The writers who are forever more to write
Truth redux: Australia (still) not a good friend

Plus ça change, plus c'est la même chose

A Immigration at Jackson Airport -
Immigration at Jackson Airport - "long lines of miners queueing ready to extract resources from the ground"


'Plus ça change, plus c'est la même chose' (the more things change, the more they stay the same) - Jean-Baptiste Alphonse Karr, 1808–1890, French novelist and editor

CAIRNS - Clearly very little has changed since Martyn Namorong’s first visit to Australia in 2015.

When Martyn penned this, Papua New Guinea’s population was around seven million. In the 10 years since, it has increased by two million - a phenomenal rate of growth.

I’ve always felt privileged to arrive at Jacksons Airport to be met at Immigration with courtesy and respect. A far cry from stony faced counterparts in Brisbane or Cairns.

I agree with Martyn that reciprocating the visa on arrival arrangement, or at least making it much easier for PNG citizens visiting or seeking work in Australia, is long overdue.

As a long-time visitor to Port Moresby, I’m always struck by the superficiality of Australian ties to PNG. 

They appear to be characterised by long lines of miners queueing at Immigration ready to extract resources from the ground for which the environmental consequences are tragic and permanent.

The heavy metal pollution of the Ok Tedi and Fly River systems in Western Province, the Jaba river basin and Empress Augusta Bay in Bougainville, and the consignment of tailings to marine environments from the Lihir gold mine in New Ireland are not the actions of a true friend or partner.

What has particularly alarmed me down the years has been the inexorable decline of basic services and with this decay the opportunity for the development of human capital.

The two million new souls added since Martyn wrote ‘Australia Not a Good Friend’, have less access now to health or education services than their parents and grandparents.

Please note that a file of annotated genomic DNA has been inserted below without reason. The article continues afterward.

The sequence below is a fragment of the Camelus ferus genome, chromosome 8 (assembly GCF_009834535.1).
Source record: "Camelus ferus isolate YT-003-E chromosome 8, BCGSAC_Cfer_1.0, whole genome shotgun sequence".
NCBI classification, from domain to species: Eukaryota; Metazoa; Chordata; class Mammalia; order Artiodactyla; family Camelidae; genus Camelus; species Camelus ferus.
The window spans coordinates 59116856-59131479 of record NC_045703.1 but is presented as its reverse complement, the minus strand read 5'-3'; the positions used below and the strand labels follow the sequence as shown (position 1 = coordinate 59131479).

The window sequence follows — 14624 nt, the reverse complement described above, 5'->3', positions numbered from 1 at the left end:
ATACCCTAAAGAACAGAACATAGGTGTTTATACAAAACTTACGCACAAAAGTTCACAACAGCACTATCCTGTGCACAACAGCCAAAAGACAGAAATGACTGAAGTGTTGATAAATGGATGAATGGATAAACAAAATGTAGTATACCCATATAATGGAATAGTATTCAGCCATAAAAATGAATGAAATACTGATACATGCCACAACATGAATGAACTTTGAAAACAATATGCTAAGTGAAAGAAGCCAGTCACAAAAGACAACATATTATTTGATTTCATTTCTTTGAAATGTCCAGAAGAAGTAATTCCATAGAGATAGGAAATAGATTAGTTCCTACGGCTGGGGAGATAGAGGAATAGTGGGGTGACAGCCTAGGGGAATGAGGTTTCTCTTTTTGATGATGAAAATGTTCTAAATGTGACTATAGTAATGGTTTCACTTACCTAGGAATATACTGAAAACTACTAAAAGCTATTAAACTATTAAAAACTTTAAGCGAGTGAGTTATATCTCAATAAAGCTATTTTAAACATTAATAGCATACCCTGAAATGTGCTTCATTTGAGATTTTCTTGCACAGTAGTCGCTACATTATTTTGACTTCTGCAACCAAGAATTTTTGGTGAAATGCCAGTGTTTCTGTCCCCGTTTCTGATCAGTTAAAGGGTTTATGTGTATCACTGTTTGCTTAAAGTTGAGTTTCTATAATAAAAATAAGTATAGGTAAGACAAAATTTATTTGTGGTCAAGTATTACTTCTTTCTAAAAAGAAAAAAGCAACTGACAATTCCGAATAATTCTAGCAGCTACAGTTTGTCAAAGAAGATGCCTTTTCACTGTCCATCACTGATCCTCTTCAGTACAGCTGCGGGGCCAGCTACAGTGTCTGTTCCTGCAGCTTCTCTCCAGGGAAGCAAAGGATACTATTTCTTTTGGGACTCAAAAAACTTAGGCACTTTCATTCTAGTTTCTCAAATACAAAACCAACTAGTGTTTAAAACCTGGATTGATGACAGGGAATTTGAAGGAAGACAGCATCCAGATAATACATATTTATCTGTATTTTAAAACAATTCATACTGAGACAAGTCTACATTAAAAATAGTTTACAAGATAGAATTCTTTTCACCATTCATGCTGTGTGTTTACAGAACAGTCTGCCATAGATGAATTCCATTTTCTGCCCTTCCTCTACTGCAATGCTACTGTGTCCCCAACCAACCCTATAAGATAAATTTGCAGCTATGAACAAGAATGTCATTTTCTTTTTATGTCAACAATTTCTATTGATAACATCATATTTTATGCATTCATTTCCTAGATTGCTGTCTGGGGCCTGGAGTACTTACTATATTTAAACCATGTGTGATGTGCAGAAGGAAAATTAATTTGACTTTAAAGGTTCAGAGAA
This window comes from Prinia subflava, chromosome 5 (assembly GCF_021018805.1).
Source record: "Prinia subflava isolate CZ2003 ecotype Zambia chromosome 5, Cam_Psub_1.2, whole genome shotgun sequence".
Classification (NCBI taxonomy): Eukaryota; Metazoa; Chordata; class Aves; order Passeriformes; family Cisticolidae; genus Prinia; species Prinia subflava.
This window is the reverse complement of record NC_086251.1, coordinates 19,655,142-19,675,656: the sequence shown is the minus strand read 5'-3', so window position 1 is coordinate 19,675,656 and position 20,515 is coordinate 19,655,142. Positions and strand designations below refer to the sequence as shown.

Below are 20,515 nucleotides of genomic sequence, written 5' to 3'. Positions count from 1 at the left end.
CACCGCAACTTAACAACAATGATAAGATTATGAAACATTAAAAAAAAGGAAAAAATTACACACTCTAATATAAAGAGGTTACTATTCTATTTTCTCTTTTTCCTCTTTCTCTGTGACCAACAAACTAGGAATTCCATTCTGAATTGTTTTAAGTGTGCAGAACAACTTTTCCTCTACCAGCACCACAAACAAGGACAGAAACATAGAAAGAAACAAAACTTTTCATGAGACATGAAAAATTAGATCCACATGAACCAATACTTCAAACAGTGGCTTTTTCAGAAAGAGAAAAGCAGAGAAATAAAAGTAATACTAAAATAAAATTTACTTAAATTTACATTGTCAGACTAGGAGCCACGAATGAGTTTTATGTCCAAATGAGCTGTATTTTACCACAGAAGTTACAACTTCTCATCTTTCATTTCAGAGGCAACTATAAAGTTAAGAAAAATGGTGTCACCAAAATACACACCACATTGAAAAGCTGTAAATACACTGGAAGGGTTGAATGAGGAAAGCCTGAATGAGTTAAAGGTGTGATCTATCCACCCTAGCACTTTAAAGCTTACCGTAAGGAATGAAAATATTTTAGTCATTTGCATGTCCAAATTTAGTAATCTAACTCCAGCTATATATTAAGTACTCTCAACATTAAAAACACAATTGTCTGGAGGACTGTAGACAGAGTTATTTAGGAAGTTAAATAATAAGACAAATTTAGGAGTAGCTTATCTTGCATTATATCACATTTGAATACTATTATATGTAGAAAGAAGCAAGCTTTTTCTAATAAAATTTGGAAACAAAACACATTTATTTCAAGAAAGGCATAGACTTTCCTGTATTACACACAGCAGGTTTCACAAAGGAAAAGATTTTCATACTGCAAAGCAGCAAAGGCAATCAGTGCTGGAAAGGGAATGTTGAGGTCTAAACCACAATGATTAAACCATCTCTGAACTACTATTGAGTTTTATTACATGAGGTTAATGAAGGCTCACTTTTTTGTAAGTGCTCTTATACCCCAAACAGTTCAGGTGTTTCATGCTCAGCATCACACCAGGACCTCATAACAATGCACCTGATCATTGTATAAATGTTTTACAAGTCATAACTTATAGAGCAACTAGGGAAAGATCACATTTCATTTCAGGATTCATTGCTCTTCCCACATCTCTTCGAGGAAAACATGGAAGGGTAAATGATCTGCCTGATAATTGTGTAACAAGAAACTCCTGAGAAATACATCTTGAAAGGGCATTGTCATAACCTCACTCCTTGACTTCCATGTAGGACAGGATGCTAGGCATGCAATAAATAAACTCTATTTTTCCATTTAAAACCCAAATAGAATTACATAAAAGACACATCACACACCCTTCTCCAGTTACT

It is true that successive Australian governments have allocated considerable treasure towards strengthening PNG’s capacity to deliver services.

But, as Martyn correctly points out, not in a manner that has tangibly benefitted the common man, woman or child.

From where I sit that looks very much like neglect and, it could be argued, with bloody minded stupidity thrown in for good measure.

I am not placing this situation entirely at Australia’s feet, that would be ridiculous, but it is painfully obvious that Australia has not helped in any intelligent way. 

This is exemplified when you consider that the modus operandi – the methodology of development aid, the detached spirit in which the relationship  is conducted - has changed very little in more than 40 years despite the results screaming failure, failure and more failure.

The crux of the matter is that Papua New Guineans know very well what the solutions should look like. But this doesn’t necessarily fit what Canberra perceives as the appropriate model.

As other commentators as well as I have pointed out many times over, it is time to listen to the people who live there (and not just the self-interested at the top).

Listen and empower those who genuinely strive to progress their country and who know how to drive sustainable solutions.


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Paul Oates

While that may be true Barbara, the question is what are they being taught?

The absence of history and geography and other cultures in the school curriculum will mean they will inevitably make the same mistakes as humans continue to do, again and again.

Just look at what is happening in Europe and how closely it resembles the late 1930's.

Our young people need to be taught about human history in order to learn from history.

Barbara Short

But at least we haven't seen a great "brain drain" from PNG to Australia.
There are so many more children in schools these days in PNG.

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